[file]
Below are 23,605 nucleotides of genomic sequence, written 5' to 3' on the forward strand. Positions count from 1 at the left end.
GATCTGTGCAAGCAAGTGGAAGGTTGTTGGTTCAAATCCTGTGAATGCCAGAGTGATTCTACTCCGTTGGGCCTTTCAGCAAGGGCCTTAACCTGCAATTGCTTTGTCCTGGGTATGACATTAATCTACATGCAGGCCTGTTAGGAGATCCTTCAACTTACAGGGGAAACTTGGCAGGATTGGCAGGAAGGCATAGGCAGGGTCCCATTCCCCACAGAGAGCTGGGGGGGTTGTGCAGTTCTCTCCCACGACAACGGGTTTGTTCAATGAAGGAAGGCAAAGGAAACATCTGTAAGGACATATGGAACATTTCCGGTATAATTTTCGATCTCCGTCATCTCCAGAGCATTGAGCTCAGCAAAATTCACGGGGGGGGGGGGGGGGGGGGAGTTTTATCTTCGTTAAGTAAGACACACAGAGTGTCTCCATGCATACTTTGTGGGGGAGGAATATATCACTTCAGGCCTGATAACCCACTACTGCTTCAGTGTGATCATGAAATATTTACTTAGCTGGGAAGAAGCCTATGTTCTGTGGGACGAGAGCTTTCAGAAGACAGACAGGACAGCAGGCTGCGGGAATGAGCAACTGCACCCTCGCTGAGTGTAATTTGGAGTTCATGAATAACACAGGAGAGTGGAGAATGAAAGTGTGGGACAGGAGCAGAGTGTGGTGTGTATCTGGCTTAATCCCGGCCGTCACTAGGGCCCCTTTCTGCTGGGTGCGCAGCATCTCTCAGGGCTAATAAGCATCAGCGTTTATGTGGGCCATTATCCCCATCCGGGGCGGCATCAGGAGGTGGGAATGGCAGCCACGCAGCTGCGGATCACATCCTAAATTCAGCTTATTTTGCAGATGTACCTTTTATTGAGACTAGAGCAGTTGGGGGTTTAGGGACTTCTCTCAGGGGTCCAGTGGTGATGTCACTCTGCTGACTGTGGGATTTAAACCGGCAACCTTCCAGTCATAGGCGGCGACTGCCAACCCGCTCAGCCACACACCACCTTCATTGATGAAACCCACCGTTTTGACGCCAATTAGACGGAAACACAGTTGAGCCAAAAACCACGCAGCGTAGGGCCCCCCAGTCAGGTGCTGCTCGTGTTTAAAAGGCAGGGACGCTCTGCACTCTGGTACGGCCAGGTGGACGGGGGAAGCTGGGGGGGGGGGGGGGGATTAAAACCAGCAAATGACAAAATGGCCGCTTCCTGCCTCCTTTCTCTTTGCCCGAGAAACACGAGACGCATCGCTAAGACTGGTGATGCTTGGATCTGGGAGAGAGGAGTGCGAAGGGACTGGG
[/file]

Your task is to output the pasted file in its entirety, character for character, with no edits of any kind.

Below are 23,605 nucleotides of genomic sequence, written 5' to 3' on the forward strand. Positions count from 1 at the left end.
GATCTGTGCAAGCAAGTGGAAGGTTGTTGGTTCAAATCCTGTGAATGCCAGAGTGATTCTACTCCGTTGGGCCTTTCAGCAAGGGCCTTAACCTGCAATTGCTTTGTCCTGGGTATGACATTAATCTACATGCAGGCCTGTTAGGAGATCCTTCAACTTACAGGGGAAACTTGGCAGGATTGGCAGGAAGGCATAGGCAGGGTCCCATTCCCCACAGAGAGCTGGGGGGGTTGTGCAGTTCTCTCCCACGACAACGGGTTTGTTCAATGAAGGAAGGCAAAGGAAACATCTGTAAGGACATATGGAACATTTCCGGTATAATTTTCGATCTCCGTCATCTCCAGAGCATTGAGCTCAGCAAAATTCACGGGGGGGGGGGGGGGGGGGGAGTTTTATCTTCGTTAAGTAAGACACACAGAGTGTCTCCATGCATACTTTGTGGGGGAGGAATATATCACTTCAGGCCTGATAACCCACTACTGCTTCAGTGTGATCATGAAATATTTACTTAGCTGGGAAGAAGCCTATGTTCTGTGGGACGAGAGCTTTCAGAAGACAGACAGGACAGCAGGCTGCGGGAATGAGCAACTGCACCCTCGCTGAGTGTAATTTGGAGTTCATGAATAACACAGGAGAGTGGAGAATGAAAGTGTGGGACAGGAGCAGAGTGTGGTGTGTATCTGGCTTAATCCCGGCCGTCACTAGGGCCCCTTTCTGCTGGGTGCGCAGCATCTCTCAGGGCTAATAAGCATCAGCGTTTATGTGGGCCATTATCCCCATCCGGGGCGGCATCAGGAGGTGGGAATGGCAGCCACGCAGCTGCGGATCACATCCTAAATTCAGCTTATTTTGCAGATGTACCTTTTATTGAGACTAGAGCAGTTGGGGGTTTAGGGACTTCTCTCAGGGGTCCAGTGGTGATGTCACTCTGCTGACTGTGGGATTTAAACCGGCAACCTTCCAGTCATAGGCGGCGACTGCCAACCCGCTCAGCCACACACCACCTTCATTGATGAAACCCACCGTTTTGACGCCAATTAGACGGAAACACAGTTGAGCCAAAAACCACGCAGCGTAGGGCCCCCCAGTCAGGTGCTGCTCGTGTTTAAAAGGCAGGGACGCTCTGCACTCTGGTACGGCCAGGTGGACGGGGGAAGCTGGGGGGGGGGGGGGGGATTAAAACCAGCAAATGACAAAATGGCCGCTTCCTGCCTCCTTTCTCTTTGCCCGAGAAACACGAGACGCATCGCTAAGACTGGTGATGCTTGGATCTGGGAGAGAGGAGTGCGAAGGGACTGGG